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Sandoval Listed as Stable After KO by Canizales

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Times Staff Writer

Richie Sandoval’s reign as World Boxing Assn. bantamweight champion came to an abrupt and startling end Monday night when he was knocked out by challenger Gaby Canizales.

It took Sandoval almost a quarter of an hour to regain consciousness after the top-ranked Canizales knocked him out in the seventh round. The knockdown, one of five that Canizales scored in the bout, resulted in Sandoval being taken to nearby Valley Medical Center, where he was listed in “stable” condition late Monday.

The battering that Canizales, 116 1/2, administered was thorough. Canizales (33-2, with 26 KOs) dropped an obviously slowed Sandoval, 117 3/4, immediately in the first round, and then again in the fifth before he unloaded on the Pomona native in the seventh, flooring him three times.

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Sandoval hadn’t made the 118-pound weight limit since Dec. 15, 1984, his last title defense, and had weighed as much as 127 1/2 as recently as February when he made a nontitle fight at Cal Poly Pomona. His ability to make the weight was increasingly suspect, and he was believed to have lost as many as 10 pounds in the last week in order to do so.

Sandoval had won his title on April 7, 1984, in a stunning upset of Jeff Chandler, the man who had decisioned Canizales in a title try the year before. But his reign has been unspectacular and unprofitable. He had just two title defenses and, because no promoter deemed his mandatory defense against Canizales worth much, stood idle much of the time. Since December, 1984, his only work has been four nontitle fights.

The sometime art student at Mount San Antonio College was paid just $37,500 to be on the undercard of the Marvelous Marvin Johnson-John Mugabi and Thomas Hearns-James Shuler title fights. Canizales, as challenger, was paid just $12,500.

Sandoval, 25, who suffered his first defeat in 30 fights, had expected to earn much more once he got past this title defense, and such opponents as former bantamweight Albert Davila were being mentioned.

But Canizales, who looks like a pocket Roberto Duran with his dark looks and unshaven face, attacked quickly, looping his right hand over Sandoval’s jab. In the first round, he decked Sandoval, who got up quickly but tottered a bit.

Canizales, of Laredo, Tex., continued to score on Sandoval but Sandoval, a member of the 1980 U.S. Olympic team, began to show his class in the fourth round when his jab started working.

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But then in the fifth, Canizales, looking much stronger, backed Sandoval into the ropes, turned him around, and with a left uppercut, sent Sandoval reeling backward across the ring into the turnbuckle. Sandoval caught himself against the ropes but got the eight-count from referee Carlos Padilla.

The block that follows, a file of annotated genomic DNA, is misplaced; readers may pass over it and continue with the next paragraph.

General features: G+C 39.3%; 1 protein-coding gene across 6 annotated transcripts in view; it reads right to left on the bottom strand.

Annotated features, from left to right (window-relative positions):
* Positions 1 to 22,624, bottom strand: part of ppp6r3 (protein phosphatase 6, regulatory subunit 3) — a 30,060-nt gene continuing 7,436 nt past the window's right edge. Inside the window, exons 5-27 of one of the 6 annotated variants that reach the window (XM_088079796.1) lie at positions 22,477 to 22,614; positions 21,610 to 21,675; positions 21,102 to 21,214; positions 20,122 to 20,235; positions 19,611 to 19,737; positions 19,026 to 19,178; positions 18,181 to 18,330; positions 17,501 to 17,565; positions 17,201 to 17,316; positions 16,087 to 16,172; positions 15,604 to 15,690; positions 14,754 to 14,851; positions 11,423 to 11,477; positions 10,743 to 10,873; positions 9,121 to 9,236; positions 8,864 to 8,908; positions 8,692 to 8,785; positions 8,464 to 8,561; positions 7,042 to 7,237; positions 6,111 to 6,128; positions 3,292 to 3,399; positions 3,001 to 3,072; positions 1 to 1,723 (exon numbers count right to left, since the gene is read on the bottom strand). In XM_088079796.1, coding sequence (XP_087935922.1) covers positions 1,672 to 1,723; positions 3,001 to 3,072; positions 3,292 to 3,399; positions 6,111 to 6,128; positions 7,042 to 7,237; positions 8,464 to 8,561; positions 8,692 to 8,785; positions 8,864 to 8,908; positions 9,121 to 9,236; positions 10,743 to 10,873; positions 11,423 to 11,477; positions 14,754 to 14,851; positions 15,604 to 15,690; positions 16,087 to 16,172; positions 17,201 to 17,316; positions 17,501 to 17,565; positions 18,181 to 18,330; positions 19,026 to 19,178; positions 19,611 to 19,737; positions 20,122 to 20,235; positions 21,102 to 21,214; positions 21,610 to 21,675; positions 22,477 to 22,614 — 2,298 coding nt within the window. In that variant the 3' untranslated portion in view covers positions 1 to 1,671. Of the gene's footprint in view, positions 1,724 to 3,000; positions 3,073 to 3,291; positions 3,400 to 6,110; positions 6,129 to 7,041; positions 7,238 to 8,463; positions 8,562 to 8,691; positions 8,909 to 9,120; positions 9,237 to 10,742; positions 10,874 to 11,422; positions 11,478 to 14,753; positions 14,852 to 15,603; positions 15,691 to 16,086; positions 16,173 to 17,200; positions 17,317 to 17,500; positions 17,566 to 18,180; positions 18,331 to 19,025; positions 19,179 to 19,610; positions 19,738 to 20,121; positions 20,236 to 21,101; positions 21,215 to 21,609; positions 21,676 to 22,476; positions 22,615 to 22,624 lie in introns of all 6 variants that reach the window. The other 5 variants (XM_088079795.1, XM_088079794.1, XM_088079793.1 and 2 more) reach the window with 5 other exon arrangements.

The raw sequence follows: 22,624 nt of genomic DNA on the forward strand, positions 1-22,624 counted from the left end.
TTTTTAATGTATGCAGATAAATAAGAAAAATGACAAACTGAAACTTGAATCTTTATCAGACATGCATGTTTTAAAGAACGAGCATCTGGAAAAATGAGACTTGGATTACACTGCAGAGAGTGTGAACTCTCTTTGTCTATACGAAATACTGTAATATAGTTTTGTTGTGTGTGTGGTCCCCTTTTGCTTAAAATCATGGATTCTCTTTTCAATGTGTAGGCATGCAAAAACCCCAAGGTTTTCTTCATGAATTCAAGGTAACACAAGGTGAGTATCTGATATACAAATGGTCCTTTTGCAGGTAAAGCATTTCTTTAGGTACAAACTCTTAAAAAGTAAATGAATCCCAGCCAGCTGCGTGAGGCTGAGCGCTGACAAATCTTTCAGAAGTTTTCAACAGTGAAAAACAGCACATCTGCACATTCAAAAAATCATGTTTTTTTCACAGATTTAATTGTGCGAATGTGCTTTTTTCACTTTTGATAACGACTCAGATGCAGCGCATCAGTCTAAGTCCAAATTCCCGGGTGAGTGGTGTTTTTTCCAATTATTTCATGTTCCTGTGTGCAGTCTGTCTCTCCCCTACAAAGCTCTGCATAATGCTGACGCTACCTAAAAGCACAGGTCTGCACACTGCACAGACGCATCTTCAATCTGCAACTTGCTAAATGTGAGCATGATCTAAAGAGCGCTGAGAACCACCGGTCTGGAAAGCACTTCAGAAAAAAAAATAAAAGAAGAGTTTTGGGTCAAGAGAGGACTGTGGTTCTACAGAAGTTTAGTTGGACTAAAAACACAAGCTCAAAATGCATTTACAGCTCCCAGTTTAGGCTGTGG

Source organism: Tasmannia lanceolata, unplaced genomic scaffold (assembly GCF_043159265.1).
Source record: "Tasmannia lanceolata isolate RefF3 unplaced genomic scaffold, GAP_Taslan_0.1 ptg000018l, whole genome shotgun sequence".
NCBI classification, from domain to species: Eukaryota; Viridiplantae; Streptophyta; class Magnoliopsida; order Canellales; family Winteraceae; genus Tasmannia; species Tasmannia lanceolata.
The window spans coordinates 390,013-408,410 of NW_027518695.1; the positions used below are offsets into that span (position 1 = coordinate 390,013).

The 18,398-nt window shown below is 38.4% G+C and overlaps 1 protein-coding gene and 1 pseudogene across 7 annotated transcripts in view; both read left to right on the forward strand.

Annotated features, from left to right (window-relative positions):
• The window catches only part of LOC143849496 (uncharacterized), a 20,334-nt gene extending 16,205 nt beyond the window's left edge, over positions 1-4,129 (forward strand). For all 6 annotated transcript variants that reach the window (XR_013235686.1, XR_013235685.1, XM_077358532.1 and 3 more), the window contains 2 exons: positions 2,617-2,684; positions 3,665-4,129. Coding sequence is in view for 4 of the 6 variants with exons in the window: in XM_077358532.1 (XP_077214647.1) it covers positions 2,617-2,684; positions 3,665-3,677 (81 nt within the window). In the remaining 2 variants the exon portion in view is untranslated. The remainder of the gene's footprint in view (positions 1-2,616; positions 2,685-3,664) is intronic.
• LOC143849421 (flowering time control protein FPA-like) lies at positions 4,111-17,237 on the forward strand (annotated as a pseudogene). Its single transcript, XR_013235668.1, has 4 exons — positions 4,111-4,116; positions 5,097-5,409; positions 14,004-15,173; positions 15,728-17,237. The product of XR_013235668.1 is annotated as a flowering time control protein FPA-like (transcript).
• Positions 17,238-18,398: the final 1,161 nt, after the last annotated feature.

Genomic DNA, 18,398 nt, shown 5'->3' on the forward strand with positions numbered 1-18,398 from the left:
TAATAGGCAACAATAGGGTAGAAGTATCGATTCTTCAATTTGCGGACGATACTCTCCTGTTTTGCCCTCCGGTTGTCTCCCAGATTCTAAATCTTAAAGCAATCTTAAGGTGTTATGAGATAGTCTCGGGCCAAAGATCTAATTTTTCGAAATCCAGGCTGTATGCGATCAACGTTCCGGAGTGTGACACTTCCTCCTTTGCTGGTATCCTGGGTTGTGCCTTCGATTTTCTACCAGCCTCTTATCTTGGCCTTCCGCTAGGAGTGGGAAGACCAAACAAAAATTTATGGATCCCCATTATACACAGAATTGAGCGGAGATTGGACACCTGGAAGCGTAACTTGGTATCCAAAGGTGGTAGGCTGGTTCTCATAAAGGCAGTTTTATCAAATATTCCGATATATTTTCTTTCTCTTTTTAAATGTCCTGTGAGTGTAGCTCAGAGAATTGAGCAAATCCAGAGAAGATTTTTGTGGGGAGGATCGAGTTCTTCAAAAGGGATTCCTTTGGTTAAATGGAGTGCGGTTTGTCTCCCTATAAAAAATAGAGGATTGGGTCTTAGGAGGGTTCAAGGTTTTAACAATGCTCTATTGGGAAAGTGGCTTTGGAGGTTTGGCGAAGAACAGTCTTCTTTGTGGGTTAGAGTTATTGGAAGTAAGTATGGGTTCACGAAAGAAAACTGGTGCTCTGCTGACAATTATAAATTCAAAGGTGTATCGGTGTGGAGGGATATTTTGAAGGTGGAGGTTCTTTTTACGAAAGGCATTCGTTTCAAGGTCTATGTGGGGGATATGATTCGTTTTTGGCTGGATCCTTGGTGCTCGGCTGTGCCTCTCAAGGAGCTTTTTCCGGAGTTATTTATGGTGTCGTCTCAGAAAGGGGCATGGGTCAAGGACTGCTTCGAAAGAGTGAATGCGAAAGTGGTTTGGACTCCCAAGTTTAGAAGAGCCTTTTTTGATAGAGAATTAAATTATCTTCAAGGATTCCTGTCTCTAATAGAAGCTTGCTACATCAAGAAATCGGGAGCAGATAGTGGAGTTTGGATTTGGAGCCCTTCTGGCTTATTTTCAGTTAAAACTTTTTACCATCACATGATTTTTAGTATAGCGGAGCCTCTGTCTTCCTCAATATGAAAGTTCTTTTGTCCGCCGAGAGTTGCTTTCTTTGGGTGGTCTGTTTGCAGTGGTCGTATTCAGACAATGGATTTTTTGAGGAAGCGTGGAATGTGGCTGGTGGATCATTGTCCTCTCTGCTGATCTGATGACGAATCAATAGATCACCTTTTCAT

In the earlier rounds, Canizales simply could not finish Sandoval, and it appeared he would have no better luck in the fifth. Canizales backed him into the ropes again and was damaging Sandoval when Sandoval lashed out with a right hand that stiffened Canizales like an electrical charge. It backed the challenger away and kept the fight going longer than it might otherwise have done.

Canizales, bleeding from the corner of his right eye, then opened the seventh round with two straight knockdowns. Sandoval, though in rough straits, continued to fight back until Canizales hit him with a right hand, flush, that sent him down.

Ringside physicians immediately inserted a respirator in Sandoval’s clenched mouth and Dr. Donald Romeo called for paramedics and neurosurgeon Dr. Kazem Fathie, who escorted Sandoval, still unconscious to the hospital. Romeo said Sandoval was suffering a seizure at the time.

Later in the evening, Kazem said Sandoval had undergone two CAT scans and was up and about, although he was “lethargic and sleepy and did not know where he was.” The CAT scans showed no alarming abnormalities, Kazem said, except for “a very mild contusion of the brain, nothing that looked like it required surgery.”

Kazem said that Sandoval was out for about 14 minutes and had even stopped breathing for about a minute to a minute and a half, but “that was not a significant amount of time for the brain.”

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Romeo said Sandoval would remain hospitalized overnight for another brain scan.

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